Instead of more regulation and red tape, the federal government needs to step aside and let our energy companies (at least the ones that remain ours) do their work to find energy sources within our borders. Are you listening, opponents of ANWR oil exploration?

New feature

Courtesy of Newsbusters.org, there should be a new daily “Gaggle” cartoon way down at the footer of my blog.

I’m sure I could link to it for free, but I’ll send the Media Research Center a small donation since that’s the parent of Newsbusters. And it’s generally a pretty funny cartoon!

The Empire writes back

Been sitting on this letter for a week or so as other items I see in and out of the news took precedence. But a week ago Saturday I got my reply to my letter to Congressman Gilchrest. I was shocked that it wasn’t a form letter, to be honest. It did look like he took the time to read it and understand my arguments to some extent.

So, to place it in context, I’ll put my letter in first. I’m surprised I didn’t put in on ttrwc, but I would have wanted to reshow it anyway with the changeover.

November 10, 2005

To: Congressman Wayne T. Gilchrest

Re: HR 4241, Deficit Reduction Act of 2005 – provision for ANWR drilling

Congressman Gilchrest:

I was disappointed to read that you were one of 25 “moderate” Republicans who have threatened to hold up a bill that would begin a much-needed process of cutting federal spending because of its provision to begin drilling for oil in a small portion of the Alaska National Wildlife Refuge.

It is only a short-sighted few who are opposed to beginning the process of oil exploration and recovery in this area. Meanwhile, a broad coalition of native Alaskans, energy experts, union workers, and a large swath of the general public frustrated with the rising cost of gasoline support taking advantage of a domestic oil supply. While the stocks of oil in ANWR certainly won’t be enough to fulfill all of our energy needs, it can serve as a bridge to a time when we will find alternative sources of energy. Your support of HR 6 earlier this year, while unpopular with a vocal minority of constituents, was a step in this direction.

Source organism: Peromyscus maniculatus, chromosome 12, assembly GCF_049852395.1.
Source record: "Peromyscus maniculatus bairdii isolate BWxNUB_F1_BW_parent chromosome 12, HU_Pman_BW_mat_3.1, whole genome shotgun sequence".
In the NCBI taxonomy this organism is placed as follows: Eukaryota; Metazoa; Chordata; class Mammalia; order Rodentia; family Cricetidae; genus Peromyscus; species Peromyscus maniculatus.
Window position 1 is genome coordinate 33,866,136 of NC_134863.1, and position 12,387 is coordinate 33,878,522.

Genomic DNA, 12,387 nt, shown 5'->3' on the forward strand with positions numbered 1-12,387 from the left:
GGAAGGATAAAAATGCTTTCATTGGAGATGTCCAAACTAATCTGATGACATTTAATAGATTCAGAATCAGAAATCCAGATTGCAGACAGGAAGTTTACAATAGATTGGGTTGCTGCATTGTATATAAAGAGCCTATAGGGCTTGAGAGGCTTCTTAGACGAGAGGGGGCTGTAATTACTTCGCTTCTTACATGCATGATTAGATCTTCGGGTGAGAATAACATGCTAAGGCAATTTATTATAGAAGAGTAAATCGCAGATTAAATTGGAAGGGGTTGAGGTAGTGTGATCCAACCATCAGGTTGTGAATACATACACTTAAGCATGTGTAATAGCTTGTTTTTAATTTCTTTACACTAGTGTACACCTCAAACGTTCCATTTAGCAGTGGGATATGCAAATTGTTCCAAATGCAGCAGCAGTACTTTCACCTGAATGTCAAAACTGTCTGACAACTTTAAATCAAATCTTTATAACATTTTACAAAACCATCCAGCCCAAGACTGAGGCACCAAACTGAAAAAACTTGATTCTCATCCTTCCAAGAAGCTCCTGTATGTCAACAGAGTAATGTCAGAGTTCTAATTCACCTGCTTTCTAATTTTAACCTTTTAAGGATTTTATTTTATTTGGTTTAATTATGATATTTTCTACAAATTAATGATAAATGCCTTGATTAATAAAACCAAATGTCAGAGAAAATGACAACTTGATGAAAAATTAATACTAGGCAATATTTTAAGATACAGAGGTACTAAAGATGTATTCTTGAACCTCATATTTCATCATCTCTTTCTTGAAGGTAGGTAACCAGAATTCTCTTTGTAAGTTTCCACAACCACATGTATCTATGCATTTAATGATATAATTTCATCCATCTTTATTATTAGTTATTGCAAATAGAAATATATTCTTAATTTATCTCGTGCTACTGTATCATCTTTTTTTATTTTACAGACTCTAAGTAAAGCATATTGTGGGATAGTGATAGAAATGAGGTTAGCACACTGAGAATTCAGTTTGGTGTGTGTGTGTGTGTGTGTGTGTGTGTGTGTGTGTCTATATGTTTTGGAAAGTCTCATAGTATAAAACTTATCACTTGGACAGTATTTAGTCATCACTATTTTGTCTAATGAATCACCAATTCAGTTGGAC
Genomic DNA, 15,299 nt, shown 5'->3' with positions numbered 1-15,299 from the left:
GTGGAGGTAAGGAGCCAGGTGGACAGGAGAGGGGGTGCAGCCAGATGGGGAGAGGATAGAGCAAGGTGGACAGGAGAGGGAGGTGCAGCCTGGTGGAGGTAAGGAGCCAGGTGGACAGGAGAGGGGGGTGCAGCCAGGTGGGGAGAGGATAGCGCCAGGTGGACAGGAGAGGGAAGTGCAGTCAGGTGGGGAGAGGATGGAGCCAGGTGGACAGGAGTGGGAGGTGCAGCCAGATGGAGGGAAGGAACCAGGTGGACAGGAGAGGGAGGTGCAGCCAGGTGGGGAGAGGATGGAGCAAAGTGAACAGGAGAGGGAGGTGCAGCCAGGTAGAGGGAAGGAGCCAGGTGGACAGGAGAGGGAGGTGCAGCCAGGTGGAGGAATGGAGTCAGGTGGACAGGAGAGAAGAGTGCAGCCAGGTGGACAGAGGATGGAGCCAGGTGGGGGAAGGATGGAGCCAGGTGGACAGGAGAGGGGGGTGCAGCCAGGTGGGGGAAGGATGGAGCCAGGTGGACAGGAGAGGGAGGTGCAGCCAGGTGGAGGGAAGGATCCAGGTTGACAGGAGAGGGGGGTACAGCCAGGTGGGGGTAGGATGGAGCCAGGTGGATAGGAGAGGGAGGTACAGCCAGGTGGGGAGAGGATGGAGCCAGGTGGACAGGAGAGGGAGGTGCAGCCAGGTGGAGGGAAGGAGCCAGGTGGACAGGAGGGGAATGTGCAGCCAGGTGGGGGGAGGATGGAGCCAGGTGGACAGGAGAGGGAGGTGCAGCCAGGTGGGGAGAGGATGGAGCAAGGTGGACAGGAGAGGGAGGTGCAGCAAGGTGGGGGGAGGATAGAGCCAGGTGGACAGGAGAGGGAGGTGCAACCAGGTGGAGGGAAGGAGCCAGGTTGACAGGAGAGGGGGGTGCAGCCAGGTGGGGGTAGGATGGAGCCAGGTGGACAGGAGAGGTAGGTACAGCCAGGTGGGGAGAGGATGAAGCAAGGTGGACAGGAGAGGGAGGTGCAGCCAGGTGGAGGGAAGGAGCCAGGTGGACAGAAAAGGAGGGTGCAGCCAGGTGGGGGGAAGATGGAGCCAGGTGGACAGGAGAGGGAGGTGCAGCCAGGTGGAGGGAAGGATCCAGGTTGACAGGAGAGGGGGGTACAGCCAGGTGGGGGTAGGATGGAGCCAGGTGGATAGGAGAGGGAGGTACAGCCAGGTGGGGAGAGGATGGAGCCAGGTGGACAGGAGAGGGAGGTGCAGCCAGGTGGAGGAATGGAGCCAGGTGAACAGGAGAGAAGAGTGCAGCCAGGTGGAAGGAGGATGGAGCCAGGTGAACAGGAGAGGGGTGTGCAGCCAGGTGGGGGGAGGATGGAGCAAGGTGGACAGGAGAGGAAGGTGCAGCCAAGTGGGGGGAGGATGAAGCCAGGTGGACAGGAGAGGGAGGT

However, the reality is, even with measures you’ve supported (such as raising the fuel economy standards for automakers) America finds itself in the dangerous position of having foreign oil producers supply a growing portion of the market. While Canada is a steady friend, the rest of our top 5 suppliers (Mexico, Venezuela, Nigeria, and Saudi Arabia) contain anywhere from an unofficial to state-sponsored disdain of American policies and values.

Personally, I would like to see more done in the way of extracting oil from shale domestically and using more nuclear power to generate our electricity rather than a growing dependence on natural gas. For the foreseeable future, though, we are in a position where oil is the lifeblood of our economy. Thus, I urge that you rethink your opposition to ANWR drilling as part of a balanced and forward-looking total energy policy.

Additionally, I hope I can count on you to support the aim of the overall bill, which is to cut federal spending to reallocate those resources to victims of this year’s hurricanes. It is a prudent thing to cut the unnecessary to fund the priorities – hopefully it will also spur a look at where our priorities are set.

Sincerely,

Michael Swartz
Salisbury

And he wrote back:

December 6, 2005

Dear Mr. Swartz:

Thank you for your interest in the Arctic National Wildlife Refuge (ANWR) and the Deficit Reduction Act of 2005, HR 4241. This bill is commonly referred to as the “budget reconciliation” bill and was passed on the House floor on November 18, 2005.